It’s got nothing to do with what’s on the sites themselves, just what category they fall into. Categorized as a blog, GigaOM was unsafe. Categorized as a news site, it’s available for the whole family to read. Nothing to do with analyzing text, pictures, links or even user feedback.

This is crazy not just because legitimate websites can contain all sorts of murky material that you wouldn’t want your kids to see, while blogs and other sorts of user-generated content can be totally family-friendly. It’s crazy because a blogging platform like WordPress is so vast that it’s now responsible for powering one in eight sites on the web — meaning that, effectively, Orange is making a huge chunk of the web go dark for mobile users and nobody’s doing anything about it.

So there you have it, the real reason Orange blocked GigaOM: because they can’t be bothered to try harder.

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  1. Can users disable the blocking software? Is it enabled by default or is it something the account holder has to activate?

    1. It’s called “orange safeguard” and it’s enabled by default. Orange customers have to phone up to have this removed

  2. Seriously, how the filter can tell Gigaom’s “blog-ness” apart from, say, CNN.com’s “big-news-site-ness”? Both run on WordPress, both contain user-generated content.

  3. What an astonishing own goal. Incredible.

  4. It is enabled by default and can be difficult to disable, requiring a credit card number to verify age or/and a call to customer support. It is also described as allowing “adult” content, so your now a pervert for wanting to read blogs or many other perfectly legitimate sites.

  5. And people want to pay exorbitant prices for accessing mobile data why?

    Smart phones are sounding more and more like a dumb idea to bilk consumers.

  6. I bet you can still get to Tumblr on Orange though.

  7. They block blogs and… well anything really. Our company provides an API for transport data. We had our domain name placr.co.uk blocked by orange safeguard, which meant that thousands of users of the BusMapper iPhone app suddenly lost access to the underlying API, causing the app to break without explanation. Users blamed the app. The app developers blamed our small start-up company. We ran around like headless chickens trying to investiage. Turned out it was this, and it seemed like there there was zero contact channel into orange to rectify the situation. They fixed it after three or four weeks.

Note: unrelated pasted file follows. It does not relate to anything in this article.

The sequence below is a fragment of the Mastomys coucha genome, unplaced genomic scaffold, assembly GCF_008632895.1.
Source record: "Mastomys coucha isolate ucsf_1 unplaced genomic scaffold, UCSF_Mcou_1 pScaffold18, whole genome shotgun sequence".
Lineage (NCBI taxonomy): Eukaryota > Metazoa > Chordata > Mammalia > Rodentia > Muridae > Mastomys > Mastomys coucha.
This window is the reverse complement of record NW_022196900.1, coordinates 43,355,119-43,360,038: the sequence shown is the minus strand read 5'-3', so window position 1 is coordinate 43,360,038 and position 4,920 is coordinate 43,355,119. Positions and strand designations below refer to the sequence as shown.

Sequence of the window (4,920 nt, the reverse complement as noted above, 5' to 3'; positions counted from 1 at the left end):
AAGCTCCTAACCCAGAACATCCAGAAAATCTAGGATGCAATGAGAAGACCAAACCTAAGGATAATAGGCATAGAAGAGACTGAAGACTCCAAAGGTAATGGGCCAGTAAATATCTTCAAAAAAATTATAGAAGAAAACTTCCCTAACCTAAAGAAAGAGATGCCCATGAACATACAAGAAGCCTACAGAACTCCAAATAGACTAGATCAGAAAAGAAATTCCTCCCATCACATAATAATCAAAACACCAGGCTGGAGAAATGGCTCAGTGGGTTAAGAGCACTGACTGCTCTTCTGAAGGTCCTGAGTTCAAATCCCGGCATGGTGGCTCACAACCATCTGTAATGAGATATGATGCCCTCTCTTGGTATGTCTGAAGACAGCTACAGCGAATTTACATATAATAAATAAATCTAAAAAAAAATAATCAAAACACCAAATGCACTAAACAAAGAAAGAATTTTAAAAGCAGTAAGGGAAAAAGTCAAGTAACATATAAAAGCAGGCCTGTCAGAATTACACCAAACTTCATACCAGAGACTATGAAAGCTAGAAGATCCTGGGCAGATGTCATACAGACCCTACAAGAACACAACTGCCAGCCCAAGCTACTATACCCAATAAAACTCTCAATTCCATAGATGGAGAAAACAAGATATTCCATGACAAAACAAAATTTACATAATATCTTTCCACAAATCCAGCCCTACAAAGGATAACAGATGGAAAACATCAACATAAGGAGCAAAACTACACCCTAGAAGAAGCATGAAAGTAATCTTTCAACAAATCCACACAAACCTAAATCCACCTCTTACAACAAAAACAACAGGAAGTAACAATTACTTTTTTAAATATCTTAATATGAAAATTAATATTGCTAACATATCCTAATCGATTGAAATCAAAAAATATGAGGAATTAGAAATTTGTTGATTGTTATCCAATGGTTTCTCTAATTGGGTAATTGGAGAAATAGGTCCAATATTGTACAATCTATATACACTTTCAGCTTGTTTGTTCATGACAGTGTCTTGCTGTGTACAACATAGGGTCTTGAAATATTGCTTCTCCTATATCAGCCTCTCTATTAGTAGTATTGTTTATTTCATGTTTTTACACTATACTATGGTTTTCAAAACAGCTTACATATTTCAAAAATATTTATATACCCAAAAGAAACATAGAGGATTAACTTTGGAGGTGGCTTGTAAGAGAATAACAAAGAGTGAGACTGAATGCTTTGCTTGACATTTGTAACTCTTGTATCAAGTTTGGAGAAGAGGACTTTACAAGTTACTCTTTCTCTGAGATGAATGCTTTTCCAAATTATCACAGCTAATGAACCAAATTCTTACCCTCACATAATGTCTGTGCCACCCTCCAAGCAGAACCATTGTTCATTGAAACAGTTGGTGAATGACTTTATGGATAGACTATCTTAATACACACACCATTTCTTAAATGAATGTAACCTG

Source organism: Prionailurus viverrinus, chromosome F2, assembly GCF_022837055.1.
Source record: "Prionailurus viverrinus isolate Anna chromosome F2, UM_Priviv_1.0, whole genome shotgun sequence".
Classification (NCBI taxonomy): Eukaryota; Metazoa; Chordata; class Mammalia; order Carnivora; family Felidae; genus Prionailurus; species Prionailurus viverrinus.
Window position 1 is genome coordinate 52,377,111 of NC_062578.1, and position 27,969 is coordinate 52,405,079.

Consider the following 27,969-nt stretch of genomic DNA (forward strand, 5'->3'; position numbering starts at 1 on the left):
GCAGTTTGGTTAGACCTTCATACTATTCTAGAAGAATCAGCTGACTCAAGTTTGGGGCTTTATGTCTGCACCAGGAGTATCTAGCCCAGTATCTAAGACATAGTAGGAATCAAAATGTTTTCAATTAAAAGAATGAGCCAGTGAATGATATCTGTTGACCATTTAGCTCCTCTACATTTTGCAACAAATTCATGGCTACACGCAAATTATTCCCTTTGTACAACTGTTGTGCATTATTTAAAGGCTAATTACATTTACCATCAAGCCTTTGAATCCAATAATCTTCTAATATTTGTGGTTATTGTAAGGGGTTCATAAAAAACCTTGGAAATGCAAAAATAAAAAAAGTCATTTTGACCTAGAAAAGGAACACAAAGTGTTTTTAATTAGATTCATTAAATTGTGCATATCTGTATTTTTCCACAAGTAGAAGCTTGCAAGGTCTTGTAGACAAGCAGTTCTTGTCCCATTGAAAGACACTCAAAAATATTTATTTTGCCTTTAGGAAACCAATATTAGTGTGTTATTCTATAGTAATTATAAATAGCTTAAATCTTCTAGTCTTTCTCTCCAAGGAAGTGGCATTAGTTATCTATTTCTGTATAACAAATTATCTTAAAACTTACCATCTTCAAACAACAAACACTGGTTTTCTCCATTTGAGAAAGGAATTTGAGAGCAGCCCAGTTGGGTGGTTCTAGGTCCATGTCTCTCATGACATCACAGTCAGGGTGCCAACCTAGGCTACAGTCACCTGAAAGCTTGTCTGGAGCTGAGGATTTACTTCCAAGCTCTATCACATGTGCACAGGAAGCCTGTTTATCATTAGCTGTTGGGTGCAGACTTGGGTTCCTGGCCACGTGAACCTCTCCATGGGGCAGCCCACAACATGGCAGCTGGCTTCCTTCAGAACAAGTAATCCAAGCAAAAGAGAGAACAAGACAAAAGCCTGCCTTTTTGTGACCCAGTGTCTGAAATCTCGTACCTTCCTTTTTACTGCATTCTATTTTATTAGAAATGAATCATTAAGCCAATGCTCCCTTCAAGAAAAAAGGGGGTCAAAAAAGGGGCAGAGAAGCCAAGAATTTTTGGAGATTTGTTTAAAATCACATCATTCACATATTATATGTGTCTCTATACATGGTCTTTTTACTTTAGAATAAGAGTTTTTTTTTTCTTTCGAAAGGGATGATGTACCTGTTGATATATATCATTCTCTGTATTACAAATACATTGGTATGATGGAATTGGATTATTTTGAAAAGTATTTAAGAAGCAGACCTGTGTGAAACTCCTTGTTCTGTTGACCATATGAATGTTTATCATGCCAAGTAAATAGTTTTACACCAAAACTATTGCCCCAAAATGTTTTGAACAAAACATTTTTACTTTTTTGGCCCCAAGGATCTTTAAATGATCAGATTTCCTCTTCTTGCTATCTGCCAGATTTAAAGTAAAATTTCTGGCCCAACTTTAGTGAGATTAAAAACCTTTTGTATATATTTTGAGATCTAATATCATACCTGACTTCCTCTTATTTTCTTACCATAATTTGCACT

8. Dennis Nilsson Friday, June 15, 2012

    Censoring in the name of “protect the childen” is as bad as censoring.

  9. That must be the same filtering as the Hospedia in-hospital wi-fi supplier is using as I got exactly the same wording for most of the sites I wanted to access – they block blogs, political websites, social networking sites etc – drove me batty. I paid to access the sodding ‘net, not to be told that every other site I wanted to use was unavailable. Fortunately my social stuff via apps wasn’t blocked or I would have truly gone mad while I was recovering. I recommend that no adult who is capable of making their own decisions ever forks out for the in-hospital wi-fi, I know better now.

  10. Brett Glass Sunday, July 8, 2012

    GigaOm — pimping for advertiser Google — mischaracterizes VOLUNTARY parental controls as censorship. Perhaps this is because Google has made lots of money from ads on dicey sites such as MegaUpload.

    1. @Brett Glass
      Voluntary is if one signs up for service. Simple as that.
      What GB is doing, it is plain censorship. Of course you still may opt-out. Without jail time, yet.